Democracy And Its Impact On Democracy Essay

Democracy And Its Impact On Democracy Essay

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Democracy is robust, widely accepted and highly anticipated around the world. It is the triumphant form of government; dominantly used in Europe, North and South and America and becoming reformed and taking new roots in Africa and Asia. Although the term democracy is based on its Greek origin, demos kratos, meaning people rule, the term cannot be simply understood as such. Due to vast coverage, the adaptation of democracy has varied greatly, whether regionally, nationally, by state or through different branches of government. Perhaps this can be advantageous when the different categorizations listed above can use democracy to rule and suit themselves best, but other factors, such as globalization and neoliberalism, has caused the need for an integrated view of what the perfect democracy should reflect. Swift explains this as strong democracy and further endeavors into the concept by contrasting it with weak democracy. He suggests that in order to solve the political crisis of the prevailing dissatisfaction of democracy, individuals should fully and actively participate in decision making of the economy and the distribution of power should be reformed.
Swift showcases weak democracy by elaborating on many key areas of what is wrong with modern day politics; he mentioned frustrated voters, a professional, self-serving, elite, political class, crooked politicians, economic dependent politicians and centralization of power. More so, he provided facts to show how bittersweet people feel about democracy. “A multi-country survey showed a growing belief that democracy was the best form of government but less support for the idea that it is a good form of government.” (Swift 23) People agree with its “fundamental premise; the importance...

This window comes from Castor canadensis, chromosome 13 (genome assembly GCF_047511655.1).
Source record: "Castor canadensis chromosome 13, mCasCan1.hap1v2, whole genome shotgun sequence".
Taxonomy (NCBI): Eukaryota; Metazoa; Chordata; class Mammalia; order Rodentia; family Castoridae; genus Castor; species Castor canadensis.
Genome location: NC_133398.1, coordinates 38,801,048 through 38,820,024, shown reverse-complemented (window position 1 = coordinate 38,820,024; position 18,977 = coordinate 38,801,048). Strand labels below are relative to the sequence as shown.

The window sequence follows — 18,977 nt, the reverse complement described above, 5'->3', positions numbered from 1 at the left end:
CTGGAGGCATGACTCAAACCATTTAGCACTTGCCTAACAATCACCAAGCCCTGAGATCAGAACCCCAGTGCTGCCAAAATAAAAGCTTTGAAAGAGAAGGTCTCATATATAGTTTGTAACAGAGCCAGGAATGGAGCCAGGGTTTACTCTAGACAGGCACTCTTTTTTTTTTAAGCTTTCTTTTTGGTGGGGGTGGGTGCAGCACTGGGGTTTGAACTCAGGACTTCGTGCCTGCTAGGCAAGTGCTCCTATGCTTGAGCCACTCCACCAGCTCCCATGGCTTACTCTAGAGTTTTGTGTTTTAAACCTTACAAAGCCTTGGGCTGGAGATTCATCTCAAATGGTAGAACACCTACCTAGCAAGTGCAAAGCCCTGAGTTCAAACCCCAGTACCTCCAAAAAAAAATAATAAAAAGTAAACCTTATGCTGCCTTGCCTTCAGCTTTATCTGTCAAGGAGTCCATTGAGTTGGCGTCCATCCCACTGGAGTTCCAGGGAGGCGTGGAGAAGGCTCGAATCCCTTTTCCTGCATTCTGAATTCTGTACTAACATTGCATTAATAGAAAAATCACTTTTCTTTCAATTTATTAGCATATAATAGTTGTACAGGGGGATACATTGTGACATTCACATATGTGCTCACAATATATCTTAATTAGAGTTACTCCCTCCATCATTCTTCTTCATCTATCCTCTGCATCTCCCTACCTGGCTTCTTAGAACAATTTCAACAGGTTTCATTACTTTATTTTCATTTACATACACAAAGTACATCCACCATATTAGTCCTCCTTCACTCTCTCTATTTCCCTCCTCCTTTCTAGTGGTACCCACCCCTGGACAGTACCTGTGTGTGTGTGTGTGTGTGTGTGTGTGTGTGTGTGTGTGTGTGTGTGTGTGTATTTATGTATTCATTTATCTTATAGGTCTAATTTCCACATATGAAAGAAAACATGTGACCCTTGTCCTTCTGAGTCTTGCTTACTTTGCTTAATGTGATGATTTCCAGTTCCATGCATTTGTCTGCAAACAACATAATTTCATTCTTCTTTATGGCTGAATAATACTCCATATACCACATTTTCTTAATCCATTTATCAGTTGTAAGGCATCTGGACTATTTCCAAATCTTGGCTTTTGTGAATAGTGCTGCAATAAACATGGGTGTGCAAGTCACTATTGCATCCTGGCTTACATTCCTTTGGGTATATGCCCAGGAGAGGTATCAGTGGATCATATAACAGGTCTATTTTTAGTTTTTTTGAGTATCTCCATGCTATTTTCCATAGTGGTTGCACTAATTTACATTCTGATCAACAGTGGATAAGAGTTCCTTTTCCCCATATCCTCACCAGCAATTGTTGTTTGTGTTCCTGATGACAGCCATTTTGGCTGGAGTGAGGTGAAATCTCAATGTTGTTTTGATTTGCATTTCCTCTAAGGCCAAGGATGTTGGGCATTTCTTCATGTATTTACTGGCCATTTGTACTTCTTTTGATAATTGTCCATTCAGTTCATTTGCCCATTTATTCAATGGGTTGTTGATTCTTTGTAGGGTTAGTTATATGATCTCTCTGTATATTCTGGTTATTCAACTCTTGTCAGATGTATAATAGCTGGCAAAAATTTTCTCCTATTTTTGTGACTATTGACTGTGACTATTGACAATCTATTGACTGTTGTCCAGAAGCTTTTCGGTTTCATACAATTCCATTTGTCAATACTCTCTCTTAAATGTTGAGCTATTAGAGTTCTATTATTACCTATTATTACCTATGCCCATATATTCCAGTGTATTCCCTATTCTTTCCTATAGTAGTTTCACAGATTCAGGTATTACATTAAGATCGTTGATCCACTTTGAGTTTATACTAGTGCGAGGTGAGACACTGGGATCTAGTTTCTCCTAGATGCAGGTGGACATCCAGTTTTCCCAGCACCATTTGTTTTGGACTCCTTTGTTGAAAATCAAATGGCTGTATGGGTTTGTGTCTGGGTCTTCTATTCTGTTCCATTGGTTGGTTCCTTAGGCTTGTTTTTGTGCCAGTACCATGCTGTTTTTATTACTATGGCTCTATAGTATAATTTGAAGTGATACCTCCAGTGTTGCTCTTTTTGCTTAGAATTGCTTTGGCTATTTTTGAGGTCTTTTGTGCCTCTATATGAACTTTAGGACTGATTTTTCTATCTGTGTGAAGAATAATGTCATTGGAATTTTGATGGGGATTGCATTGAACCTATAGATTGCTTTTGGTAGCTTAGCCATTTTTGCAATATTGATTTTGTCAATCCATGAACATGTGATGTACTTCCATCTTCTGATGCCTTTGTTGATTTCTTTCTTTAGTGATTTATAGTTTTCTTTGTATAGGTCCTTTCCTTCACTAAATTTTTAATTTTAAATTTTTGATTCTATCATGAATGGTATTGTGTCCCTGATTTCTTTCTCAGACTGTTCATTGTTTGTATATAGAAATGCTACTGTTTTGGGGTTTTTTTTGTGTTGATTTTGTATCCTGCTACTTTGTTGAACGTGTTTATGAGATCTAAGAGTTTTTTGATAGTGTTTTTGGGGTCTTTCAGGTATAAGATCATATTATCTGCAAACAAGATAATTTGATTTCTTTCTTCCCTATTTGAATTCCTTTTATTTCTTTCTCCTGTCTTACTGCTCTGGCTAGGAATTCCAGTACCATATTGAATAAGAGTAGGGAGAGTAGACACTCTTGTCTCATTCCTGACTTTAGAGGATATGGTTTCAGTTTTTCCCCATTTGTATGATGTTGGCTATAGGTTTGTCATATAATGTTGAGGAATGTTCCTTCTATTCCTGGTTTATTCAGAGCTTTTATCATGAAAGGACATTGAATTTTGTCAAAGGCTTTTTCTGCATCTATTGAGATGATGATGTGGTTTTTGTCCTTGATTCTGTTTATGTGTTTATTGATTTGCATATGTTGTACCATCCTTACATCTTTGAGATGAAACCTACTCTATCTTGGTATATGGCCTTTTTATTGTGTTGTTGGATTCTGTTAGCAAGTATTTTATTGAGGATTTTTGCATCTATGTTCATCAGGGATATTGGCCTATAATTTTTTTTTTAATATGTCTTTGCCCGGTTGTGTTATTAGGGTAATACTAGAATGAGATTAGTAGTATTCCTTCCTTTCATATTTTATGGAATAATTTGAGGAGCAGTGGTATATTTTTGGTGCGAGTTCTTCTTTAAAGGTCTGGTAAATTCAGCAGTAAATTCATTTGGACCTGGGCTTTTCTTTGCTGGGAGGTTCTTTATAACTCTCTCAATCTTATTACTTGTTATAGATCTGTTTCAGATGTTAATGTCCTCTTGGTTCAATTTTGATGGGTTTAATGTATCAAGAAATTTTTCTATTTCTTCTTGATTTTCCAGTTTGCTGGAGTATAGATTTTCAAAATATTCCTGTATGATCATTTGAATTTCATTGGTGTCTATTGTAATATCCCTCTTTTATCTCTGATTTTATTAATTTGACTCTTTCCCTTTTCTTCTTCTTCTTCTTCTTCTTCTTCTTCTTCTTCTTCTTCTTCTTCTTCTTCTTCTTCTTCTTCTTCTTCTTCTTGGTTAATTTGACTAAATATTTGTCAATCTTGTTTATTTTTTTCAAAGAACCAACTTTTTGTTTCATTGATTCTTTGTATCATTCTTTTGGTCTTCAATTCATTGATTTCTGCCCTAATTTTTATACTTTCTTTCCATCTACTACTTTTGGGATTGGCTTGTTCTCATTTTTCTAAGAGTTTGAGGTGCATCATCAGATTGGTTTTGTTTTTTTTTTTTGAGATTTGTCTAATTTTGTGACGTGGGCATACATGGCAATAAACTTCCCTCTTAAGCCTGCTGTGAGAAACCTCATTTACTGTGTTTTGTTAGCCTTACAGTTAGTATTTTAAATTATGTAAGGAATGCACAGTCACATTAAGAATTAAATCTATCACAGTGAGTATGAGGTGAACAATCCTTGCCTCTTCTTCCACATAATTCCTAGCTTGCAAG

... middle of paper ... how more control from below will definitely fix the dissatisfaction that people have with democracy. This also relates to each society finding its strengths in its own traditions to shape a sense of representation based on its own needs rather than simply importing the Western model of a weak democracy. (Swift 115) Likewise, a rich variety of representation in our housing co-ops, workplaces, neighborhoods, schools and universities, regional planning boards or environmental advisory committees will allow democracy to no longer feel like something remote and monopolized by a few representatives, but part of everyday life. Swift 's argument is very compelling, and his model of strong and weak democracy is accurate. Like Swift says, a perfect democracy is impossible but his suggestions can be key in striving to reach the 'constant horizon ' that democracy should be.

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